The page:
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John 17:22–23

“The glory that you have given me I have given to them, that they may be one even as we are one, I in them and you in me, that they may become perfectly one, so that the world may know that you sent me and loved them even as you loved me.”

Unity among His disciples is the focus of the High Priestly Prayer of Jesus when He prays for those who will believe in Him on account of the Apostolic testimony (John 17:20–26). When Christians live in unity with one another, the world will know that Jesus has been sent by God and is the supreme revelation of God. Such unity, of course, cannot come at the expense of the truth. After all, Jesus also prays that His people will be sanctified “in the truth,” namely, the truth of God’s Word (v. 17). There can be no true unity that dispenses with doctrinal unity, no true unity that treats essential matters of the faith as indifferent things.

We see the importance of unity grounded in the truth again in today’s passage, where Jesus speaks of His giving His disciples the glory the Father has given to Him. This glory is given for the purpose of our unity (v. 22). What Jesus means by “glory” in this verse is debated, but it is not difficult to understand what our Savior refers to when we look at “glory” in the context of John’s gospel and the rest of Scripture. Importantly, John 1:14 speaks also of the glory given to Christ by the Father that He then has given to His people, and in context John is speaking of our Lord’s revelation of God to His people. He is speaking of our Savior’s revelatory act in showing and proclaiming the truth of God to us. This fits in well with what Scripture says elsewhere about God’s glory. For example, Numbers 14:22 makes reference to the Israelites who saw God’s glory in Egypt. They saw God reveal Himself as the true and mighty Savior as He conquered Pharaoh and His army in the plagues and the exodus (Ex. 7–14). To see God’s glory is to see God for who He is, to understand the truth about our Creator and His character.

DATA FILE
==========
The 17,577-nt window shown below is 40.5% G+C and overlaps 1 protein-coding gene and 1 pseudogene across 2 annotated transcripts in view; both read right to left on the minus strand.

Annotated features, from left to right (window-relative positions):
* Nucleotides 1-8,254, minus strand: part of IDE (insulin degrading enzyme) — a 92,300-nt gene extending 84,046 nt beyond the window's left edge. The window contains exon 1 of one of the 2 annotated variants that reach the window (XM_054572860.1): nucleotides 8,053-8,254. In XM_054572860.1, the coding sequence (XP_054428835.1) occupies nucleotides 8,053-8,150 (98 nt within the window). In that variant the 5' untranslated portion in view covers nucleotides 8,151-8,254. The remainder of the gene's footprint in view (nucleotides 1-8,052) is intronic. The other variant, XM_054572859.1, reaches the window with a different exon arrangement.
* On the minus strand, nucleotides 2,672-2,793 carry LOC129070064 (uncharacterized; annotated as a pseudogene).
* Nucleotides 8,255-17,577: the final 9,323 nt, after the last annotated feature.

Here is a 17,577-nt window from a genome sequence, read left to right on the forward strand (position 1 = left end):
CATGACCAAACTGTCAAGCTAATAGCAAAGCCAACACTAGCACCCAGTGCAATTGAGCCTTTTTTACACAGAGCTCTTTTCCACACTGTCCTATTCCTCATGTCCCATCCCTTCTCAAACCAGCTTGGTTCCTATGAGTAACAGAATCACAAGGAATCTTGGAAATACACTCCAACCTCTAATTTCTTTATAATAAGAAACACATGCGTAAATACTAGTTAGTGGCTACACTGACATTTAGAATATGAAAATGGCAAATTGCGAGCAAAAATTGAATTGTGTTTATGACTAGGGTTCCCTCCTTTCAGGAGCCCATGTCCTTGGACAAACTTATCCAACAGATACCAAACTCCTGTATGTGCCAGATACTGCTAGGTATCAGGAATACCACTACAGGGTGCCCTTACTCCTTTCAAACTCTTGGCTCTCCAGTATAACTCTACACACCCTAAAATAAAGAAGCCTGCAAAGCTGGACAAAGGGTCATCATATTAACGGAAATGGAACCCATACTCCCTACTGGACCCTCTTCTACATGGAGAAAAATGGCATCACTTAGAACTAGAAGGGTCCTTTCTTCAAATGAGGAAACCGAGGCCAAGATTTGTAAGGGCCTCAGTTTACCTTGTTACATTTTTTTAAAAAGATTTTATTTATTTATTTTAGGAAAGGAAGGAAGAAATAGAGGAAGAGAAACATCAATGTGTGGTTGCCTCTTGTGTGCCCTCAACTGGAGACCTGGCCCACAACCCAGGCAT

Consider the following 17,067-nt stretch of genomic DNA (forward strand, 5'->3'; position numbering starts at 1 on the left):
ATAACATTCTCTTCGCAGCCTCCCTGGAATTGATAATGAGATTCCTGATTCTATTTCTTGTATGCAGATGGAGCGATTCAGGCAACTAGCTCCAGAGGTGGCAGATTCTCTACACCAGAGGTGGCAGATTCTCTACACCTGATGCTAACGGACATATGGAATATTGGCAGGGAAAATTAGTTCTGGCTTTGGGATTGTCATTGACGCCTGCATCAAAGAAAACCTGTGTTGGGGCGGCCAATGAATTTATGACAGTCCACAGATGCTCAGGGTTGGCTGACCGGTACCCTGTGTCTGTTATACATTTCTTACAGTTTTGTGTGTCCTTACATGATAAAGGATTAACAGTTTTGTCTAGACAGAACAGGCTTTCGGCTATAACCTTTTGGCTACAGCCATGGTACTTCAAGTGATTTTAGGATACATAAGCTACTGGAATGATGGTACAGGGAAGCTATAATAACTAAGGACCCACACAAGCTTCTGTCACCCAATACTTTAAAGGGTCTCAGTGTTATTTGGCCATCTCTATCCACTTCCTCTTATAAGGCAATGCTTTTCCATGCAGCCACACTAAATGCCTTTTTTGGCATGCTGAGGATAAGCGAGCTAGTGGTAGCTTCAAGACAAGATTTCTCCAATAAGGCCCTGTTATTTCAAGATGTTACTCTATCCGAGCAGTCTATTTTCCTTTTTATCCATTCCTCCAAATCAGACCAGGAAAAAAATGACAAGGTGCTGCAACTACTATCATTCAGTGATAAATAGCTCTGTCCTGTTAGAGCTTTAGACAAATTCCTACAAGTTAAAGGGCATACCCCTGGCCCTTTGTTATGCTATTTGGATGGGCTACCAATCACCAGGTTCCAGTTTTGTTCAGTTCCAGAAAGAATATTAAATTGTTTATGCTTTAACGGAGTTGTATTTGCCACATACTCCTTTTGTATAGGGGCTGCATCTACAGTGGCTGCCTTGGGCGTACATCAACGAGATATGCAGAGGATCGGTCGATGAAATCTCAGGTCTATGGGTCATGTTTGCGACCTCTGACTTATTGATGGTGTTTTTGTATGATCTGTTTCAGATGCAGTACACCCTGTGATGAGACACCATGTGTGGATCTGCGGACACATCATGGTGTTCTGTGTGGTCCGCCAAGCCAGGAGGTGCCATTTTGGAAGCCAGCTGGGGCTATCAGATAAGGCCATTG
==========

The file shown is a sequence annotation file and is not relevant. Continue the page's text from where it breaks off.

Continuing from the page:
Thus, when Jesus says He has shown His glory to His disciples for the purpose of their unity, He is really saying that He has revealed the truth of God to them for the sake of their oneness (John 17:22). Christian unity, therefore, must be grounded in truth, particularly the truth of God as He has revealed Himself in Christ.

When such unity occurs, Jesus says the world will know that God has loved His people just as He has loved His Son (v. 23). This verse tells us, incredibly, that the Father loves us with the same perfect, eternal love with which He loves the Son. If we are in Christ, God cannot stop loving us, for He cannot stop loving His Son. We are secure in His grace forever, for His love for us cannot end.

Coram Deo Living before the face of God

We are loved by the Father just as He has loved the Son. True, we are not God’s children by nature but by adoption. But that adoption does not mean that He loves us any less than He loves Christ. And since the Father cannot stop loving the Son, there is nothing more secure than to be the object of the same love with which He loves His Son. Everyone who is in Christ by faith alone is secure in the love and favor of God forever.

For Further Study
  • Psalm 103:17–18
  • Jeremiah 31:3
  • Romans 8:38–39
  • 1 John 3:1

Jesus Prays for Our Unity

Christ’s Desire for Us

Keep Reading Perfectionism and Control

From the October 2018 Issue
Oct 2018 Issue